Just as G-d's utterances are "pure," abiding forever, so too do our positive statements about other Jews exert a lasting and powerful influence. The very act of praising another Jew serves to reveal the innate good that is hidden inside him, and causes him to want to live up to the words of praise.
Emor is read during sefirat ha'omer, the counting of the omer. These days are a period of mourning for the 24,000 disciples of Rabbi Akiva who passed away because they did not treat each other with the proper respect.
Counting the omer reminds us to stop speaking about other Jews in an unfavorable light. Similarly, Emor reminds us to speak favorably about our fellow Jews.
"Emor!" the Torah enjoins us. Say only good about another person!
Adapted from Likutei Sichot, Volume 27
A Bar Mitzva on the Way to Heaven
I am on-call at many hospitals in Chicago where I am committed to respond when emergencies arise.
One Monday, I received a call from a local hospital requesting that I visit an elderly gentleman who was doing very poorly. Doctors had told his children that it was just a matter of time. The man was in his 90s.
When I arrived at the hospital the patient was not responding and I stood at his bedside saying the Shema and various Psalms.
The son, who had come from out of town, was eagerly waiting to speak to a rabbi. A granddaughter was there as well. The son showed an interest to sit and talk with me so we decided to sit down in the lounge where I was hoping to give him words of hope and strengthen his faith in these very difficult moments. He began by telling me that in the past couple of days, his ailing father requested having a bar mitzva and he didn't know how to fulfill his father's wishes. When I asked the son if his father specified how he wants to celebrate his bar mitzva, he responded "My father asked to put on tefilin."
Later, I was told by the son that his father had refused to go to synagogue his entire life and had never put on tefilin. Now, at this age, moments before his demise, he had an interest in putting on tefilin and "becoming a bar mitzva." The son told me that he still wasn't sure whether or not his father was acting like the same "cynical dad" or indeed became a sudden believer. It was only after his father kept asking him day after day that he decided to call a rabbi and perform his dad's bar mitzva!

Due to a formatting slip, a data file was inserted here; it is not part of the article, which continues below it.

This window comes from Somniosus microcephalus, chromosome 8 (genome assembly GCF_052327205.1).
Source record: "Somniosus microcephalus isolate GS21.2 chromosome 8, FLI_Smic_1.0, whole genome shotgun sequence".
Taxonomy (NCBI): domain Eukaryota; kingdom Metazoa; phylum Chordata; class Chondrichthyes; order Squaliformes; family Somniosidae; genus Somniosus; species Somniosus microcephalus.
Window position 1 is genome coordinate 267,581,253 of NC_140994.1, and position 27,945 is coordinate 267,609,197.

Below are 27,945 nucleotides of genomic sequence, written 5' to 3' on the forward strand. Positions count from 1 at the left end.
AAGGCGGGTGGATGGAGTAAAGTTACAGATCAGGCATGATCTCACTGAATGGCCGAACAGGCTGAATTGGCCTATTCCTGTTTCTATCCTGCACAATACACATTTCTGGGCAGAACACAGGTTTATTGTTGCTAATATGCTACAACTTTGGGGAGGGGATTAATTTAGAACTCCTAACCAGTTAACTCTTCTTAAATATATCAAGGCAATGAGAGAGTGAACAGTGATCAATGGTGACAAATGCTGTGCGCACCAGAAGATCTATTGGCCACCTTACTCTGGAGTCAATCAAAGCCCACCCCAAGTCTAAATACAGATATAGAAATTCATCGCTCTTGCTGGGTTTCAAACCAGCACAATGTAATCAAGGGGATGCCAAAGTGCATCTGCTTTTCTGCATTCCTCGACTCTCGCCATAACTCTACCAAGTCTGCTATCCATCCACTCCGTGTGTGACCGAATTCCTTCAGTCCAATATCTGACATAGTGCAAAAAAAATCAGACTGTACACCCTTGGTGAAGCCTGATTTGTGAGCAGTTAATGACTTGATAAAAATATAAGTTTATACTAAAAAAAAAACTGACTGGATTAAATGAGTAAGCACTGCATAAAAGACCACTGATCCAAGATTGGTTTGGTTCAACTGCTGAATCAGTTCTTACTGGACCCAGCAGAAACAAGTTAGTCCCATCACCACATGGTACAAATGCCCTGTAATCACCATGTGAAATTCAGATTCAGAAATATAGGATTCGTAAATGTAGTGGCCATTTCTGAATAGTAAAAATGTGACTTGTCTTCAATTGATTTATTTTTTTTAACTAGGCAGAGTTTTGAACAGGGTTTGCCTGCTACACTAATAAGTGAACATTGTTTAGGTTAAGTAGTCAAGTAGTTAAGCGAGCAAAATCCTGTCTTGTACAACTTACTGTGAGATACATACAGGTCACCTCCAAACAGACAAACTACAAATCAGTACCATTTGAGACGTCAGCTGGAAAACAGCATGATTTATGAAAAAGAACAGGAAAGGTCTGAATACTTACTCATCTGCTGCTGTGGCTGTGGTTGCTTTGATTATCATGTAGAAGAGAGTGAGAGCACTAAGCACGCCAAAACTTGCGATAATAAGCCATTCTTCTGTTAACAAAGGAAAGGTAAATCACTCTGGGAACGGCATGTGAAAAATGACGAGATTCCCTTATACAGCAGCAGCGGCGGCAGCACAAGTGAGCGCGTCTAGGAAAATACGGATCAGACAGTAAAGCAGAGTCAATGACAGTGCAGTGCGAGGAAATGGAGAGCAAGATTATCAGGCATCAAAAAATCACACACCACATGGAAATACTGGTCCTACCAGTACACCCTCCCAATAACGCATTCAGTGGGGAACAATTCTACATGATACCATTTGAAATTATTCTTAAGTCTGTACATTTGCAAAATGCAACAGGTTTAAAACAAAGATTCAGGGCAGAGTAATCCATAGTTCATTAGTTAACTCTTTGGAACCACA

"I cannot put on the tefilin with your father," I told the son. I explained the son since it was already dark and tefilin are worn during daylight only. "If your father will be 'up to it' I will gladly return in the morning," I continued. When the son told me that his father goes in-and-out of this unconscious state, I had hope that by the morning he would be responsive. I suggested that I would call him at 6:30 a.m. to get an update of his father's condition.
In the morning the son asked me to come to the hospital since his father was now conscious and responding. Here, I must add that the next day was the day of a gigantic blizzard here in Chicago. A ten minute ride to the hospital turned into a 60 minute trip accompanied with blowing and drifting snow. Every minute felt like an hour with the uncertainty of the ailing man's condition. I hoped that he would still be conscious when I arrived.
When I finally arrived and entered the hospital room I saw a face lit up and eyes wide-open. When I asked the patient if he wanted to become a bar mitzva, he answered, "Yes."
"Do you also want to put on tefilin," I asked? Again, his answer was yes.
It was with great difficulty that the man put on the tefilin. He was in excruciating pain and to lift his arm and head was a tremendous struggle.
When I realized the pain he was suffering, I asked him again, "Are you sure you want to continue?" And he again responded yes. He repeated the Shema with me and finally concluded the first paragraph.
At that point everyone in the room began to sing "siman tov u-mazal tov." The man had a big smile on his face expressing his joy and pleasure. I cannot describe the scene nor the reaction of the nurses and the doctor who stood by.
Later that afternoon, the man told his son, "I am now a bar mitzva." Those were his final words. Forty minutes later he passed away.
The hospital staff, aware of this story, agreed that this was an event they had never experienced before. I have visited tens of thousands of patients over the past 30 years and I have never witnessed such an emotional experience as that.
"Because of the new hospital personal privacy laws (H.I.P.P.A. laws) I am unable to mention any names or the name of the hospital, but this story is touching and true and everyone with whom I have shared it agrees.
Rabbi Wolf is the director of the Chicago (Illinois) Mitzvah Campaigns.